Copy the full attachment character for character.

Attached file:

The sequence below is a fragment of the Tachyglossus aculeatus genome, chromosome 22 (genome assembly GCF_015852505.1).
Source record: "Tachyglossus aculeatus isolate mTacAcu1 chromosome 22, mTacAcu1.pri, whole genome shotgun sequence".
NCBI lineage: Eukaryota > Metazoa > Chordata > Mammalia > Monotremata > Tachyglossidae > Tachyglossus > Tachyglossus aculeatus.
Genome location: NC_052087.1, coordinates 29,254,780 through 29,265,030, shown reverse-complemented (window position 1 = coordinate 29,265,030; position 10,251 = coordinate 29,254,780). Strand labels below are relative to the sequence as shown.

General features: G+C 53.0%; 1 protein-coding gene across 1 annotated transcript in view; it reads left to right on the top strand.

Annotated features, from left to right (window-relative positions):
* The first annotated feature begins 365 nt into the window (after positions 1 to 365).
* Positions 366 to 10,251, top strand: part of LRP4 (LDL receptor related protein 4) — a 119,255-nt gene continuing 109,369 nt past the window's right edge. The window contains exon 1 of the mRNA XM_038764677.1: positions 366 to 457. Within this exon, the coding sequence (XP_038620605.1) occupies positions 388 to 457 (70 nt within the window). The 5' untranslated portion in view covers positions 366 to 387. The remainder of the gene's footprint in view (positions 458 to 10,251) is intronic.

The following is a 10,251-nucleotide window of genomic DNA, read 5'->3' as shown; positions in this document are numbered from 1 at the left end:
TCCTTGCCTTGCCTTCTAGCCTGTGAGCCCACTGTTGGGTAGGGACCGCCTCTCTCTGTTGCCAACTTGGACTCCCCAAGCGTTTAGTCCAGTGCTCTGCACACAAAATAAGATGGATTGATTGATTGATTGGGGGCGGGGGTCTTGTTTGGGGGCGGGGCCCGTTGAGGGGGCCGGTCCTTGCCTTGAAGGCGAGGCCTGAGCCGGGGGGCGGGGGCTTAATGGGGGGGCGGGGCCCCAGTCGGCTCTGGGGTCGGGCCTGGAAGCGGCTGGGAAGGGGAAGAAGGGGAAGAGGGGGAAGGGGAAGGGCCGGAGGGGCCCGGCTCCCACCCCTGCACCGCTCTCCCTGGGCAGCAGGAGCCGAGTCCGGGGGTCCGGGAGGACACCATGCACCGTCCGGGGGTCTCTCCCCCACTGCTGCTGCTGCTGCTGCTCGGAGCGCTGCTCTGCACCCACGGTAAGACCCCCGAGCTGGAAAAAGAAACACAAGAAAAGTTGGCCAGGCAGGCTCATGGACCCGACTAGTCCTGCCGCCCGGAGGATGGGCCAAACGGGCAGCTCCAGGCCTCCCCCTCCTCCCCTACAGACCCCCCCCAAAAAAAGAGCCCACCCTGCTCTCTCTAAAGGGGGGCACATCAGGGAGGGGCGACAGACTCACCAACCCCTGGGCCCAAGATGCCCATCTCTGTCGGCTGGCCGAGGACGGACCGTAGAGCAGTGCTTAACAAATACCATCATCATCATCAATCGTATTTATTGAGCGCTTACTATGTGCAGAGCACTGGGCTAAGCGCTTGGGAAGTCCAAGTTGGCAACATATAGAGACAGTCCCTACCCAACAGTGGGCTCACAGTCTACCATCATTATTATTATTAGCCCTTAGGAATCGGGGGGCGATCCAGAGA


The sequence below is a fragment of the Tachyglossus aculeatus genome, chromosome 22 (genome assembly GCF_015852505.1).
Source record: "Tachyglossus aculeatus isolate mTacAcu1 chromosome 22, mTacAcu1.pri, whole genome shotgun sequence".
NCBI lineage: Eukaryota > Metazoa > Chordata > Mammalia > Monotremata > Tachyglossidae > Tachyglossus > Tachyglossus aculeatus.
Genome location: NC_052087.1, coordinates 29,254,780 through 29,265,030, shown reverse-complemented (window position 1 = coordinate 29,265,030; position 10,251 = coordinate 29,254,780). Strand labels below are relative to the sequence as shown.

General features: G+C 53.0%; 1 protein-coding gene across 1 annotated transcript in view; it reads left to right on the top strand.

Annotated features, from left to right (window-relative positions):
* The first annotated feature begins 365 nt into the window (after positions 1 to 365).
* Positions 366 to 10,251, top strand: part of LRP4 (LDL receptor related protein 4) — a 119,255-nt gene continuing 109,369 nt past the window's right edge. The window contains exon 1 of the mRNA XM_038764677.1: positions 366 to 457. Within this exon, the coding sequence (XP_038620605.1) occupies positions 388 to 457 (70 nt within the window). The 5' untranslated portion in view covers positions 366 to 387. The remainder of the gene's footprint in view (positions 458 to 10,251) is intronic.

The following is a 10,251-nucleotide window of genomic DNA, read 5'->3' as shown; positions in this document are numbered from 1 at the left end:
TCCTTGCCTTGCCTTCTAGCCTGTGAGCCCACTGTTGGGTAGGGACCGCCTCTCTCTGTTGCCAACTTGGACTCCCCAAGCGTTTAGTCCAGTGCTCTGCACACAAAATAAGATGGATTGATTGATTGATTGGGGGCGGGGGTCTTGTTTGGGGGCGGGGCCCGTTGAGGGGGCCGGTCCTTGCCTTGAAGGCGAGGCCTGAGCCGGGGGGCGGGGGCTTAATGGGGGGGCGGGGCCCCAGTCGGCTCTGGGGTCGGGCCTGGAAGCGGCTGGGAAGGGGAAGAAGGGGAAGAGGGGGAAGGGGAAGGGCCGGAGGGGCCCGGCTCCCACCCCTGCACCGCTCTCCCTGGGCAGCAGGAGCCGAGTCCGGGGGTCCGGGAGGACACCATGCACCGTCCGGGGGTCTCTCCCCCACTGCTGCTGCTGCTGCTGCTCGGAGCGCTGCTCTGCACCCACGGTAAGACCCCCGAGCTGGAAAAAGAAACACAAGAAAAGTTGGCCAGGCAGGCTCATGGACCCGACTAGTCCTGCCGCCCGGAGGATGGGCCAAACGGGCAGCTCCAGGCCTCCCCCTCCTCCCCTACAGACCCCCCCCAAAAAAAGAGCCCACCCTGCTCTCTCTAAAGGGGGGCACATCAGGGAGGGGCGACAGACTCACCAACCCCTGGGCCCAAGATGCCCATCTCTGTCGGCTGGCCGAGGACGGACCGTAGAGCAGTGCTTAACAAATACCATCATCATCATCAATCGTATTTATTGAGCGCTTACTATGTGCAGAGCACTGGGCTAAGCGCTTGGGAAGTCCAAGTTGGCAACATATAGAGACAGTCCCTACCCAACAGTGGGCTCACAGTCTACCATCATTATTATTATTAGCCCTTAGGAATCGGGGGGCGATCCAGAGA